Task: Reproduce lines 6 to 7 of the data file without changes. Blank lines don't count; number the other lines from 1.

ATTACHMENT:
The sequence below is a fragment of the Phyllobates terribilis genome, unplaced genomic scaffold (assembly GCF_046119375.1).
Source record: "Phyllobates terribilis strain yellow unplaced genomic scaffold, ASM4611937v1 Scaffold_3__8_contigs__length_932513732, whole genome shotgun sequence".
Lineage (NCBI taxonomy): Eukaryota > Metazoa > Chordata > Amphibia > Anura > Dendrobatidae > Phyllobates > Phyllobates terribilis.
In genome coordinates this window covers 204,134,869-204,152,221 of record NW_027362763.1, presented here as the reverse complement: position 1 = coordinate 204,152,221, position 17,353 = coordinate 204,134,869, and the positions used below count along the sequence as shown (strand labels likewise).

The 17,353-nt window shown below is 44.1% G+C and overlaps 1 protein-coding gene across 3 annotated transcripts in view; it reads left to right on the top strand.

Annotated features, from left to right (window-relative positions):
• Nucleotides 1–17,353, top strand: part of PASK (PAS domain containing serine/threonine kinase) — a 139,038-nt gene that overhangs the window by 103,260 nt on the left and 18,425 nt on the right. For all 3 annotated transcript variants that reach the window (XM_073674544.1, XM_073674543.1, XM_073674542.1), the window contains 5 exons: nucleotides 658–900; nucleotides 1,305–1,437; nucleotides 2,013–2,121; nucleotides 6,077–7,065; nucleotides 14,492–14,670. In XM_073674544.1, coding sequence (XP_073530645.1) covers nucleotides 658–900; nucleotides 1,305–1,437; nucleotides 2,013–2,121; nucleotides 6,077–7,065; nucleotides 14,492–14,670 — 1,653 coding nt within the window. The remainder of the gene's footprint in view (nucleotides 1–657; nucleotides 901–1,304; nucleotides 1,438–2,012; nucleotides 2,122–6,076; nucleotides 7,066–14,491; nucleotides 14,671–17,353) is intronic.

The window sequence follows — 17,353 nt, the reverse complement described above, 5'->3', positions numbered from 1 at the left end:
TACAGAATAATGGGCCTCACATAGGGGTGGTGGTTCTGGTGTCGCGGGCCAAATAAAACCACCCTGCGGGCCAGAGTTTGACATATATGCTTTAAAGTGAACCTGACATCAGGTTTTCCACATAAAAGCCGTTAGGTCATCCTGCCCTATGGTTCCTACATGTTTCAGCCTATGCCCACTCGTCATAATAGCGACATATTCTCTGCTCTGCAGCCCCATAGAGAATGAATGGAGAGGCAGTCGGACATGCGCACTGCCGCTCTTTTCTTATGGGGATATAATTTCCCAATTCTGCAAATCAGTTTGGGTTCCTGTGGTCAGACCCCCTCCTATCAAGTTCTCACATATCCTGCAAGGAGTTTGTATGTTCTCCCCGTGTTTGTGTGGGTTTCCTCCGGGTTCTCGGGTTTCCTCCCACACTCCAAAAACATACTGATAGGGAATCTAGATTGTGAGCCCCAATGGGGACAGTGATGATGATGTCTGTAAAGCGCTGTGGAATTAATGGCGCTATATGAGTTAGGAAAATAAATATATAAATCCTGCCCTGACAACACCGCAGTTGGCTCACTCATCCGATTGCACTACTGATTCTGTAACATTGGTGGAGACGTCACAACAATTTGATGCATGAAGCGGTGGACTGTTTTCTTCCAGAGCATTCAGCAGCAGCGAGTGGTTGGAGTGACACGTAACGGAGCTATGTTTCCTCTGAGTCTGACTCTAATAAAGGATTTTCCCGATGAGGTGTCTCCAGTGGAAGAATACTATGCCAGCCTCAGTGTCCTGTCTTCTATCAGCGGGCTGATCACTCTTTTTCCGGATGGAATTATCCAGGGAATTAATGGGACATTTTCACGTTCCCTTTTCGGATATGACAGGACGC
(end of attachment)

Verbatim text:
Annotated features, from left to right (window-relative positions):
• Nucleotides 1–17,353, top strand: part of PASK (PAS domain containing serine/threonine kinase) — a 139,038-nt gene that overhangs the window by 103,260 nt on the left and 18,425 nt on the right. For all 3 annotated transcript variants that reach the window (XM_073674544.1, XM_073674543.1, XM_073674542.1), the window contains 5 exons: nucleotides 658–900; nucleotides 1,305–1,437; nucleotides 2,013–2,121; nucleotides 6,077–7,065; nucleotides 14,492–14,670. In XM_073674544.1, coding sequence (XP_073530645.1) covers nucleotides 658–900; nucleotides 1,305–1,437; nucleotides 2,013–2,121; nucleotides 6,077–7,065; nucleotides 14,492–14,670 — 1,653 coding nt within the window. The remainder of the gene's footprint in view (nucleotides 1–657; nucleotides 901–1,304; nucleotides 1,438–2,012; nucleotides 2,122–6,076; nucleotides 7,066–14,491; nucleotides 14,671–17,353) is intronic.